A Ferndale researcher has led research into how to prevent chronic vascular complications resulting from type 1 diabetes.
Telethon Kids Institute PhD student Matthew Cooper led the study which focused on helping women who developed type 1 diabetes during childhood and those who had poor blood sugar control in their youth.
Mr Cooper’s study was supervised by Princess Margaret Hospital Children’s Diabetes Centre co-director Professor Elizabeth Davis and was published in The Journal of Diabetes and Its Complications.
Mr Cooper said despite improvements in healthcare, sufferers of T1D were still susceptible to strokes, eye diseases and kidney damage.
“By looking at the health records of more than 1300 West Australians diagnosed with type 1 diabetes in childhood we discovered that by early adulthood 32 of these patients had been hospitalised and treated for a vascular complication,” he said.
Mr Cooper said most of these people suffered with eye disease.
“We also found rates of end stage kidney disease and stroke were significantly elevated compared to the general population.”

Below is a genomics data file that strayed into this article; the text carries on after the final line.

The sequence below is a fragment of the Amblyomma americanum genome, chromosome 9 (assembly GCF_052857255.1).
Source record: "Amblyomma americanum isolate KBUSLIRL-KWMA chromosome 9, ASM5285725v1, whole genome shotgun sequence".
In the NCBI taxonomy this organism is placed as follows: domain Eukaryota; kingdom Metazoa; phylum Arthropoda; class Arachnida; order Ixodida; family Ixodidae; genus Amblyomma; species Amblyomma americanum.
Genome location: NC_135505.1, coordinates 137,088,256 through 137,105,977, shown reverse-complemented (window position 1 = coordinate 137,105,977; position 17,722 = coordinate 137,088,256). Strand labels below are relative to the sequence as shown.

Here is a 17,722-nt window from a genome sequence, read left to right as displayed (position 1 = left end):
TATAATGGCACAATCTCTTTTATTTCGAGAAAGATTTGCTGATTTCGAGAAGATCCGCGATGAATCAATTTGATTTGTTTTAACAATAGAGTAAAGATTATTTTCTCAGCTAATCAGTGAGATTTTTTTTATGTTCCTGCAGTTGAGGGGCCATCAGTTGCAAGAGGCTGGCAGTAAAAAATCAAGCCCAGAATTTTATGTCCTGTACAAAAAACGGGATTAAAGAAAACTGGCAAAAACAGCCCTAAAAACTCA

Professor Davis said women with a low socioeconomic status and type 1 patients who had experienced severe hypoglycaemia were at a greater risk of developing the issues.
Children diagnosed with type 1 diabetes were also more than twice as likely than their peers to be affected by mental health disorders such as anxiety, eating and personality and behaviour disorders during early adulthood.
It was hoped the study would help provide doctors and caregivers with the information necessary to intervene early and bring down the risk of developing type 1 diabetes later in life.